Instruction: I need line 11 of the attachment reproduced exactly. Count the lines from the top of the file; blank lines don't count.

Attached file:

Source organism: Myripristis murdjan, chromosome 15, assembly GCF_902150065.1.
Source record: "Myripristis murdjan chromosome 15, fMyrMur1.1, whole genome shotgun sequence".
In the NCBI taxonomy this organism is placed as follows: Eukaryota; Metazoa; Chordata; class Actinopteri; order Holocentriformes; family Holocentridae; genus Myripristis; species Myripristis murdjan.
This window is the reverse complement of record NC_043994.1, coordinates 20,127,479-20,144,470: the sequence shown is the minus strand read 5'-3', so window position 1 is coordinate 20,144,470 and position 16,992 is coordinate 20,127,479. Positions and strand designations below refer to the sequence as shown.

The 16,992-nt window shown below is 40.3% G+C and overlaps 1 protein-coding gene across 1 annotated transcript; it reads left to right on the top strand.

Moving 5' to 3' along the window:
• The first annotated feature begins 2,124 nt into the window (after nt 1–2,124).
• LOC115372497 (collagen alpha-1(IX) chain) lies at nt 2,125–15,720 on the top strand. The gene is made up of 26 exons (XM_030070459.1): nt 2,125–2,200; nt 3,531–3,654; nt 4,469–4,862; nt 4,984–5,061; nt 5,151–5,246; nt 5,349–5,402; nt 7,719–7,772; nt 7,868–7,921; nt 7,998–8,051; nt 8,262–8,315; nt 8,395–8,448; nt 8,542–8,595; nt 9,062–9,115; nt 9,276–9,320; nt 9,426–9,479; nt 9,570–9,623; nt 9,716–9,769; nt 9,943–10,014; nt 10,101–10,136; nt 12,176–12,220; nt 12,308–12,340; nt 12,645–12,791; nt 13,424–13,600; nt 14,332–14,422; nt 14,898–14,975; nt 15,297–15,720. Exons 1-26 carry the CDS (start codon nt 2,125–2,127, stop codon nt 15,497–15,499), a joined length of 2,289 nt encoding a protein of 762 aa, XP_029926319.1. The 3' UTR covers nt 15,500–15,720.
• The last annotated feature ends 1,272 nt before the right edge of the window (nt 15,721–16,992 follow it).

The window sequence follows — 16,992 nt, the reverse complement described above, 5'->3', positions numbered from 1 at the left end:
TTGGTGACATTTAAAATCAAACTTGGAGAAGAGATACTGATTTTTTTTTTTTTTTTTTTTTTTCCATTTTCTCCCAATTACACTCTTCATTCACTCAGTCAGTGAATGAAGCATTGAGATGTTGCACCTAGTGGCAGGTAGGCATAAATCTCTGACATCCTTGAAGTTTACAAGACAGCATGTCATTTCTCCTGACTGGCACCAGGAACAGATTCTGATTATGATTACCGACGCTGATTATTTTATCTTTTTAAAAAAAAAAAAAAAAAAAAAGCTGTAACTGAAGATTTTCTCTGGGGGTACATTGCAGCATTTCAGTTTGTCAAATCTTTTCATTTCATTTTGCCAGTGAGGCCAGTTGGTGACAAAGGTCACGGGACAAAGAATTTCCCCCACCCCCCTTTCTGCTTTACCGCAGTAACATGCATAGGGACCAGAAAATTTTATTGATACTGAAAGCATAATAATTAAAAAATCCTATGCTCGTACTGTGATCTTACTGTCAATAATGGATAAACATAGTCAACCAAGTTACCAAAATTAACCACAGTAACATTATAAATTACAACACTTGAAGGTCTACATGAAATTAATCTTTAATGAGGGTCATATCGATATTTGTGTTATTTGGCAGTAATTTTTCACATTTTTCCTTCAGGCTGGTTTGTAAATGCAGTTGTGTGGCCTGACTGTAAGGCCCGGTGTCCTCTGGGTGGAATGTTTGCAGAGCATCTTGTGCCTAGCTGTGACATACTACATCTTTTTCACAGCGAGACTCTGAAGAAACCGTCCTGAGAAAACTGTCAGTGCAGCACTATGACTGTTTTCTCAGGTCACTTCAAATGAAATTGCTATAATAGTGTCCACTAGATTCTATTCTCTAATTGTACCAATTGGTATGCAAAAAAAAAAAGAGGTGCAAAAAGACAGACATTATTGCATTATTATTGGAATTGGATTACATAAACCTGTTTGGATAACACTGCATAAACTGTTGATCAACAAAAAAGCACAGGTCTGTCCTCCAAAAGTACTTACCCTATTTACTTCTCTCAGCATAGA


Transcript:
TTGGTGACATTTAAAATCAAACTTGGAGAAGAGATACTGATTTTTTTTTTTTTTTTTTTTTTTCCATTTTCTCCCAATTACACTCTTCATTCACTCAGTCAGTGAATGAAGCATTGAGATGTTGCACCTAGTGGCAGGTAGGCATAAATCTCTGACATCCTTGAAGTTTACAAGACAGCATGTCATTTCTCCTGACTGGCACCAGGAACAGATTCTGATTATGATTACCGACGCTGATTATTTTATCTTTTTAAAAAAAAAAAAAAAAAAAAAGCTGTAACTGAAGATTTTCTCTGGGGGTACATTGCAGCATTTCAGTTTGTCAAATCTTTTCATTTCATTTTGCCAGTGAGGCCAGTTGGTGACAAAGGTCACGGGACAAAGAATTTCCCCCACCCCCCTTTCTGCTTTACCGCAGTAACATGCATAGGGACCAGAAAATTTTATTGATACTGAAAGCATAATAATTAAAAAATCCTATGCTCGTACTGTGATCTTACTGTCAATAATGGATAAACATAGTCAACCAAGTTACCAAAATTAACCACAGTAACATTATAAATTACAACACTTGAAGGTCTACATGAAATTAATCTTTAATGAGGGTCATATCGATATTTGTGTTATTTGGCAGTAATTTTTCACATTTTTCCTTCAGGCTGGTTTGTAAATGCAGTTGTGTGGCCTGACTGTAAGGCCCGGTGTCCTCTGGGTGGAATGTTTGCAGAGCATCTTGTGCCTAGCTGTGACATACTACATCTTTTTCACAGCGAGACTCTGAAGAAACCGTCCTGAGAAAACTGTCAGTGCAGCACTATGACTGTTTTCTCAGGTCACTTCAAATGAAATTGCTATAATAGTGTCCACTAGATTCTATTCTCTAATTGTACCAATTGGTATGCAAAAAAAAAAAGAGGTGCAAAAAGACAGACATTATTGCATTATTATTGGAATTGGATTACATAAACCTGTTTGGATAACACTGCATAAACTGTTGATCAACAAAAAAGCACAGGTCTGTCCTCCAAAAGTACTTACCCTATTTACTTCTCTCAGCATAGA